Advocates for peace and justice in the Philippines board a bus to travel down the West Coast. Photo by Madeline Coats.

Approximately 50 people cheered the kickoff of The People’s Caravan on May 1 to highlight human rights abuses under the regime of Philippine President Duterte.

The caravan, which was heading to Portland, plans to stop in other major cities on the West Coast. The goal of the caravan is to spread solidarity, to stop killings, to end U.S. military support and to prevent tyranny in the Philippines.

Rally participants said an estimated 20,000 poor Filipinos and religious leaders have become victims in Duterte’s attacks on his people.

Malaya is Filipino for “free.” The Malaya Movement is a U.S. movement for democracy in the Philippines. The campaign is partnered with The International Coalition for Human Rights in the Philippines, a broad network of organizations concerned about the human rights situation in the Philippines.

One of the coordinators for the coalition in the Pacific Northwest, Rhondalei Gabuat, explained that their goal is to tell Americans where their tax money is going, how militarization is affecting the Philippines and what the relationship is between President Trump and Duterte.

“This is to educate folks and to bring in witnesses to what’s happening in real life,” said Gabuat. With the People’s Caravan, Gabuat hopes to spread awareness about day-to-day life in the Philippines, as well as about oppression that she says is caused by the U.S. government.

Gabuat said a recent example of repression involved a 25-year-old activist from Mindanao, an island in the southeastern Philippines. Jerome Succor Aba was denied entry to the United States on April 18 and sent back to the Philippines.

Gabuat said that Aba had been denied access to the United States because of his activism in the Philippines. Aba was supposed to be in Seattle on May 1 to share his perspective about being Filipino.

“I am getting on the bus, not only as a supporter of this movement, but as a sign of solidarity to build with the folks that are coming from the Philippines,” said Gabuat. She explained that traveling is a great opportunity to connect with people and to broaden participation in their movement.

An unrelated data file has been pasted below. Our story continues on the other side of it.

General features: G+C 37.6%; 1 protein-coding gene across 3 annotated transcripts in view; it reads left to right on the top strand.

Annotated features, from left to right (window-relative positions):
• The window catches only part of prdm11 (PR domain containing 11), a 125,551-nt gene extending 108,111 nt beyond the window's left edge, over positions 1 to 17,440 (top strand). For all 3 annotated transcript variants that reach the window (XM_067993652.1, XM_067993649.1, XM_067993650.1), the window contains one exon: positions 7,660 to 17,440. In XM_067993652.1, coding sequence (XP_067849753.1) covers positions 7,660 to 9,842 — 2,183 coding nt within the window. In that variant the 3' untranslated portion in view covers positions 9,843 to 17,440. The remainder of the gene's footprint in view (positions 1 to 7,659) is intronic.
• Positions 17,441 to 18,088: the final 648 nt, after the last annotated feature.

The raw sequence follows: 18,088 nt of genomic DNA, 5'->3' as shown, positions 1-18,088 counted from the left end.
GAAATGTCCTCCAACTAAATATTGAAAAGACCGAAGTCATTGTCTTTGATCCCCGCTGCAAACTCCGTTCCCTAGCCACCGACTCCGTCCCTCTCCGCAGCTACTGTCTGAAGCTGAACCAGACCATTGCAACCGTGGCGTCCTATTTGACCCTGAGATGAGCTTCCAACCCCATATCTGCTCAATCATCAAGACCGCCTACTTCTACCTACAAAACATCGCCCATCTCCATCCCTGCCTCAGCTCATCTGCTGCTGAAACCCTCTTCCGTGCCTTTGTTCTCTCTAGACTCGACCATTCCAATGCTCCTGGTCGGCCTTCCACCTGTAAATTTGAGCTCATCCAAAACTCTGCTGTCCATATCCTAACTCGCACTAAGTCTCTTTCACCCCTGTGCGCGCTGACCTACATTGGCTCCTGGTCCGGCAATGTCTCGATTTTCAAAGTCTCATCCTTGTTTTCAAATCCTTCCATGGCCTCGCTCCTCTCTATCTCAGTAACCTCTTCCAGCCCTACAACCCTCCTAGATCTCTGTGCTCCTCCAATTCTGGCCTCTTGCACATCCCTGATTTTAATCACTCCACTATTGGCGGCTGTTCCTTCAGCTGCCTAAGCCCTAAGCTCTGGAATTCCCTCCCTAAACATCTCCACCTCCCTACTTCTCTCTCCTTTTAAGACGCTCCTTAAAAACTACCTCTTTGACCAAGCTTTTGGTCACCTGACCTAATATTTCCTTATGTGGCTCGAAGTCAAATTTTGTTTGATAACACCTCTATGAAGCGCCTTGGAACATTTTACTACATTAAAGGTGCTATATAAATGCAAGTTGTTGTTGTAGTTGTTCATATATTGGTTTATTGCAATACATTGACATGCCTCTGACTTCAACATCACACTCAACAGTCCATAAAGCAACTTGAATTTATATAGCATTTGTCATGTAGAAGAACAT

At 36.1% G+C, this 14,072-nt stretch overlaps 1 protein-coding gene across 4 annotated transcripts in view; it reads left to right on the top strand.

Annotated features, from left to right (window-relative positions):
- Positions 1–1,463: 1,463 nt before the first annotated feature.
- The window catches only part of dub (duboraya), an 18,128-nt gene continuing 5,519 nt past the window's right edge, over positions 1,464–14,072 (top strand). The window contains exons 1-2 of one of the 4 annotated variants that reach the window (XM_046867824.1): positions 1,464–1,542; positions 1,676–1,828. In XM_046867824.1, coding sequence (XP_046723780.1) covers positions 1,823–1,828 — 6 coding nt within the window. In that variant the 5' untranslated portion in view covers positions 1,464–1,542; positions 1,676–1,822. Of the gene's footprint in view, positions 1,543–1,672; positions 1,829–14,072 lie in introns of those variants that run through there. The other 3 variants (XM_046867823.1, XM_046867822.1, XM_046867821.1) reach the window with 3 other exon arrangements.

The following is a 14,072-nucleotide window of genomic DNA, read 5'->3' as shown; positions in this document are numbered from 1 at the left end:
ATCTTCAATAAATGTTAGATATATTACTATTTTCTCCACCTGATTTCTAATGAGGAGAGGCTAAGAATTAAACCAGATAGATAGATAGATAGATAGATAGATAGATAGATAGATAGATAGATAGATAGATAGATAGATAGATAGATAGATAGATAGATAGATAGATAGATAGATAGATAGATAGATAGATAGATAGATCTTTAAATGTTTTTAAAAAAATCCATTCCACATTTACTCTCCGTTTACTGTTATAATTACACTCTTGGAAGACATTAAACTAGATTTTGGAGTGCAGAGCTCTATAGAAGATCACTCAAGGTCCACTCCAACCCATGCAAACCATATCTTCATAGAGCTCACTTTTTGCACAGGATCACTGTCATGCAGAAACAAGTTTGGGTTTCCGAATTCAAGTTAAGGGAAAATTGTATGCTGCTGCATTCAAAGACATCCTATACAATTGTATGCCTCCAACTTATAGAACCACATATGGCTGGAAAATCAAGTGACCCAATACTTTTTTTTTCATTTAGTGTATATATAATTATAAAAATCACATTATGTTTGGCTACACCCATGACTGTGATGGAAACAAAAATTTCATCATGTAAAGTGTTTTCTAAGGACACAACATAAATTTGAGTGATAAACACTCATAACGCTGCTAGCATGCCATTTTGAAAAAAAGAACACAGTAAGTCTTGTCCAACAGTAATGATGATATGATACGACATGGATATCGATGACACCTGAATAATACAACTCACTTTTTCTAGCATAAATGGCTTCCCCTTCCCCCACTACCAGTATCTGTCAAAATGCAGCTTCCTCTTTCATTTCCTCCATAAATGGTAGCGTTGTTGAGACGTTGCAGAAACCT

According to Gabuat, the long-term goal is to grow the movement and prove that anyone can get involved. As grassroots activists with no funding from big organizations, they support themselves.

“We believe in the work that we do, and we know that the systems are not going to change for the better” by themselves, Gabuat said.

Secretariat of the Malaya Movement, Donna Denina, said Duterte has unleashed “three wars” against the Filipino people.

One war is on the indigenous people of Mindanao, Denina said. “It’s primarily Muslims.” Duterte has declared martial law in Mindanao, which has caused thousands of people to be displaced.

The second conflict is the war on the poor, otherwise known as the war on drugs. Dennis said that anyone accused of using drugs, which are primarily impoverished people, would be immediately killed.

The final war is against the community organizers and movements that are fighting for change in society.

The driver of the People’s Caravan bus, Joe Keating, was simply an activist with a bus when he heard about the human rights situation in the Philippines.

“It’s an honor to be able to help a community that has a dire need to stop the killing that’s going on in the Philippines,” Keating said.

Keating’s bus, titled “Cool,” received a fresh paint job before departing on the caravan. The recently adapted logo, “It’s cool…fighting for good,” appeared on the side of the bus as it pulled away from the rally in Seattle on May Day.

Editor’s note: This article originally misspelled Donna Denina’s last name; it has been corrected

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